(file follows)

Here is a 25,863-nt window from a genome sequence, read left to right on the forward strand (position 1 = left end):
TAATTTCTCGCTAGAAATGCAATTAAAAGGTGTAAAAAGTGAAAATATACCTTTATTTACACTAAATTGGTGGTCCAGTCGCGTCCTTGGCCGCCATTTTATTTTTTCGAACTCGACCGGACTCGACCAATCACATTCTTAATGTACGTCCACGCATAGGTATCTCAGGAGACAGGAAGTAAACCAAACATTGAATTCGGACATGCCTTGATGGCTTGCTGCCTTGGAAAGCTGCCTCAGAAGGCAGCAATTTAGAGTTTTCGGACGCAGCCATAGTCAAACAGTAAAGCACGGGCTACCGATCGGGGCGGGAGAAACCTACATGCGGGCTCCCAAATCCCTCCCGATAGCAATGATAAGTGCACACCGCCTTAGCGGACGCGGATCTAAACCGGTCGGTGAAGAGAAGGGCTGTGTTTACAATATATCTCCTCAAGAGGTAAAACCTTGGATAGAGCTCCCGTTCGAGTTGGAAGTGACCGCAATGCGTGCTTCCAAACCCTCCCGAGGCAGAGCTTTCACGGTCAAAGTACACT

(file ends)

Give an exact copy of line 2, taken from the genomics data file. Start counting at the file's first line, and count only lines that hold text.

TAATTTCTCGCTAGAAATGCAATTAAAAGGTGTAAAAAGTGAAAATATACCTTTATTTACACTAAATTGGTGGTCCAGTCGCGTCCTTGGCCGCCATTTTATTTTTTCGAACTCGACCGGACTCGACCAATCACATTCTTAATGTACGTCCACGCATAGGTATCTCAGGAGACAGGAAGTAAACCAAACATTGAATTCGGACATGCCTTGATGGCTTGCTGCCTTGGAAAGCTGCCTCAGAAGGCAGCAATTTAGAGTTTTCGGACGCAGCCATAGTCAAACAGTAAAGCACGGGCTACCGATCGGGGCGGGAGAAACCTACATGCGGGCTCCCAAATCCCTCCCGATAGCAATGATAAGTGCACACCGCCTTAGCGGACGCGGATCTAAACCGGTCGGTGAAGAGAAGGGCTGTGTTTACAATATATCTCCTCAAGAGGTAAAACCTTGGATAGAGCTCCCGTTCGAGTTGGAAGTGACCGCAATGCGTGCTTCCAAACCCTCCCGAGGCAGAGCTTTCACGGTCAAAGTACACT